Appeals pursuant to G.L. 1956 § 23-27.3-127.2.5(f).
(Appellant's Mem. Ex. 9.) The State Board of Standards
and Appeals returned the appeal application for lack of
jurisdiction because the underlying issue was a zoning
violation not a building code violation. (Appellant's
Mem. Ex. 10.) Appellant then filed the instant appeal in this
Court on March 18, 2015, thirty-six days after the Zoning
Board issued its written decision. (Compl.)
Court review of local zoning board decisions is governed by
the Rhode Island Zoning Enabling Act (the Act). Secs.
45-24-27 to -72. Specifically, § 45-24-69(d) provides
this Court's standard of review:
"The court shall not substitute its judgment for that of
the zoning board of review as to the weight of the evidence
on questions of fact. The court may affirm the decision of
the zoning board of review or remand the case for further
proceedings, or may reverse or modify the decision if
substantial rights of the appellant have been prejudiced
because of findings, inferences, conclusions, or decisions
"(1) In violation of constitutional, statutory, or
"(2) In excess of the authority granted to the zoning
board of review by statute or ordinance;
"(3) Made upon unlawful procedure;
"(4) Affected by other error of law;
"(5) Clearly erroneous in view of the reliable,
probative, and substantial evidence of the whole record; or
"(6) Arbitrary or capricious or characterized by abuse
of discretion or clearly unwarranted exercise of
conducting a review of the entire record, this Court
determines "whether substantial evidence existed to
support" the decision of the zoning board. Lischio
v. Zoning Bd. of Review of N Kingstown, 818 A.2d 685,
690 (R.I. 2003) (quoting OK Props. v. Zoning Bd. of
Review of Warwick, 601 A.2d 953, 955 (R.I. 1992))
(internal quotation marks omitted). Substantial evidence
means evidence that is "'more than a scintilla but
less than a preponderance.'" Lloyd v. Zoning Bd.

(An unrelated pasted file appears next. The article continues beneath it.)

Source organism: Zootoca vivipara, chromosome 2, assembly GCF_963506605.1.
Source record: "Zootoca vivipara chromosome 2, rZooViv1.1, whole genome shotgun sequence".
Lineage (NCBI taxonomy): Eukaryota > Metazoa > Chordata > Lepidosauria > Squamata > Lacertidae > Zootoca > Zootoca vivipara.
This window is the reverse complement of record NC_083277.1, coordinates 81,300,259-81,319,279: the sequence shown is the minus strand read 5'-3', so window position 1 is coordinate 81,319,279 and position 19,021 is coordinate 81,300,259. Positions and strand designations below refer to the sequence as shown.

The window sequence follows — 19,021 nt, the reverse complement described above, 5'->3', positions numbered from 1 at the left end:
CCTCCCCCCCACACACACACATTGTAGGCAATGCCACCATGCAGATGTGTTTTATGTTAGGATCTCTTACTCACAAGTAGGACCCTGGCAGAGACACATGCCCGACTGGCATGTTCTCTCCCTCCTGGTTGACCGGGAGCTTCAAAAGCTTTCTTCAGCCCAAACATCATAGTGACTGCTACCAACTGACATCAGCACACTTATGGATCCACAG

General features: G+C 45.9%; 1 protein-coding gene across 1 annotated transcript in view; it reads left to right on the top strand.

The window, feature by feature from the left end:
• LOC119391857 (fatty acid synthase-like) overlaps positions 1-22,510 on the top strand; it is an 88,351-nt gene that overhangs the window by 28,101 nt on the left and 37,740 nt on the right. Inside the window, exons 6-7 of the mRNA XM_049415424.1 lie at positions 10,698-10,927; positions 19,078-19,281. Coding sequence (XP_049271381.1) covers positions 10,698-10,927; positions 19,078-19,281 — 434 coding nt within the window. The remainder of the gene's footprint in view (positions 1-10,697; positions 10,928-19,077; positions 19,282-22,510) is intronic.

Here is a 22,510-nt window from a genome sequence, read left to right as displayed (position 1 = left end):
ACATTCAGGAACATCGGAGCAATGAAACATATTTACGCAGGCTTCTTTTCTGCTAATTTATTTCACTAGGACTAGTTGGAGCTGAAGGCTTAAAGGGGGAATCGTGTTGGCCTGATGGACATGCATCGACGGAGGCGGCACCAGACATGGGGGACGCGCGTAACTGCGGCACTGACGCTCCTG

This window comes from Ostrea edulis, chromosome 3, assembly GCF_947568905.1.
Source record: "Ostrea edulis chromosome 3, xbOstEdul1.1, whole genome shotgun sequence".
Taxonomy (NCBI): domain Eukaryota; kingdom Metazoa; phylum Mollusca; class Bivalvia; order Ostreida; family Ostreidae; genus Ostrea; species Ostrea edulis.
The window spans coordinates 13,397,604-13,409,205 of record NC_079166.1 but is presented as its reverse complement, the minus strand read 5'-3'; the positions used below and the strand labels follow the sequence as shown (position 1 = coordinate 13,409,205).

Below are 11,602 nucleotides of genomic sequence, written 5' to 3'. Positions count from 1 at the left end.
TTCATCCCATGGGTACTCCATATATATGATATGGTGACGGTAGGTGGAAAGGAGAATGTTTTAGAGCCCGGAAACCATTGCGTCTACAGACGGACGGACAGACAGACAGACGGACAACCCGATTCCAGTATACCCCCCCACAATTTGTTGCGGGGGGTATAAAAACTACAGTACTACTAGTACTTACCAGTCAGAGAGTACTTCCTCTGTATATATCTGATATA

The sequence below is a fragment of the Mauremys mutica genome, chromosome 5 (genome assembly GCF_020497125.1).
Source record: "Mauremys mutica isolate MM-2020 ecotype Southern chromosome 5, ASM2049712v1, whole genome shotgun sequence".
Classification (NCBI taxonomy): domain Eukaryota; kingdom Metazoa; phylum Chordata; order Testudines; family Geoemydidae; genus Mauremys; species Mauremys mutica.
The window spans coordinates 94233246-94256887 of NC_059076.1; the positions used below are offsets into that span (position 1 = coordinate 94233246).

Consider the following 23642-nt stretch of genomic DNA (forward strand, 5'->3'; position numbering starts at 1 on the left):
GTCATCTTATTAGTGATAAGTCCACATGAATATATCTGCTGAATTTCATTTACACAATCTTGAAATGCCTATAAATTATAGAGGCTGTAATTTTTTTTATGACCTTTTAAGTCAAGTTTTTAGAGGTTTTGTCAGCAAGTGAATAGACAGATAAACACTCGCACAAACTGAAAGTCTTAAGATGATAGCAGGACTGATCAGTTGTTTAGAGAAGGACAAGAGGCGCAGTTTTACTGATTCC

of Review for Newport, 62 A.3d 1078, 1083 (R.I. 2013)
(quoting Apostolou v. Genovesi, 120 R.I. 501, 508,
388 A.2d 821, 824-25 (1978)). This Court "may not
substitute [its] judgment for that of the zoning board if
[it] can conscientiously find that the board's decision
was supported by substantial evidence in the whole
record." Mill Realty Assocs. v. Crowe, 841 A.2d
668, 672 (R.I. 2004) (internal quotation marks and citations
with respect to zoning board decisions, our Supreme Court has
emphasized that "'a zoning board of review is
required to make findings of fact and conclusions of law in
support of its decisions in order that such decisions may be
susceptible of judicial review.'" Bernuth v.
Zoning Bd. of Review of New Shoreham, 770 A.2d 396, 401
(R.I. 2001) (quoting Thorpe v. Zoning Bd. of Review of N
Kingstown, 492 A.2d 1236, 1237 (R.I. 1985)). Our Supreme
Court has also indicated that "when the board fails to
state findings of fact, the court will not search the record
for supporting evidence or decide for itself what is proper
in the circumstances." Irish P'ship v.
Rommel, 518 A.2d 356, 359 (R.I. 1986) (citing Hooper
v. Goldstein, 104 R.I. 32, 44, 241 A.2d 809, 815
(1968)). In such a case, it is appropriate for this Court to
remand the case to the zoning board for additional